This review is from: Long Time Gone: The Autobiography of David Crosby (Paperback)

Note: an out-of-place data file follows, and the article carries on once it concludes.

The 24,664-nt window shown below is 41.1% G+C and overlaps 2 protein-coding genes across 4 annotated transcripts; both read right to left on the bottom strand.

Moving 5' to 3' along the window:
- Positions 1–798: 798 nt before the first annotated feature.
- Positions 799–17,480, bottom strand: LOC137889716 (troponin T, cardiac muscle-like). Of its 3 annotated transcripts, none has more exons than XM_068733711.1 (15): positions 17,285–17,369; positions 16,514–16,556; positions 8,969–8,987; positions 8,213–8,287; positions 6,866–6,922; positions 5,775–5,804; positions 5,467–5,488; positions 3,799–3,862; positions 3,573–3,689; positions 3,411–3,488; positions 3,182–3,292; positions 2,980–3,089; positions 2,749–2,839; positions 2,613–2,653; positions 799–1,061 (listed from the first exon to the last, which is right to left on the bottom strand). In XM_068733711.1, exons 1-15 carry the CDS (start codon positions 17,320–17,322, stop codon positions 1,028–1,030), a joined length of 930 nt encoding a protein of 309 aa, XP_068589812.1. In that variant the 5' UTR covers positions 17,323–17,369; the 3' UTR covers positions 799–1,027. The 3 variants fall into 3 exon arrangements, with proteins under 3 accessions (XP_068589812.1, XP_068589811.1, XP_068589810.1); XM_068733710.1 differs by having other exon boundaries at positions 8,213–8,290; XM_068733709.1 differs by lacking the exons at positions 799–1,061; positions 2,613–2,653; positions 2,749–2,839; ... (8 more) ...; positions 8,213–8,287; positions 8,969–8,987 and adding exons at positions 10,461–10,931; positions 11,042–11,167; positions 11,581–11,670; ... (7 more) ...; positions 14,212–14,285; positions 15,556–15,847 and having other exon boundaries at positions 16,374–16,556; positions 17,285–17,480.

When David Crosby was kicked out of the Byrds any right thinking person must have had some sympathy with poor old Roger McQuinn. To hear Crosby aimlessly wittering on at the Monterey pop festival with his embarrassing almost teenage political rantings about the Warren Commission on Kennedy's death and the terrible version of "Hey Joe" you wish he would just shut up pontificating and concentrate on the music. Check out him stoned on the BBC concert with Graham Nash in 1970 when he is truly the most irritating man on the planet introducing the songs and trying to do an appalling mimic of Nash's accent.....and then he sings. Crosby had/has a magical voice and his yin and yang was that of a person who bought into some of the most clichéd aspects of the sixties counter culture lock, stock and two smoking joints (plus of course the terrible hypocritical sexism of "free loving musicians") but at the same time managed to record some of the best music of the period, His 1971 solo album "If Only I Could Remember My Name" is rightly regarded with the passing of the years as a masterpiece of the era and possibly one of the strongest and most important records in the whole CSNY canon including Neil Young albums of the same period. Yet on the dark side he is a someone who has been jailed for possession of drugs and firearms in 1985 and indulged in huge levels drug abuse which dominated his existence for 25 years and nearly killed him.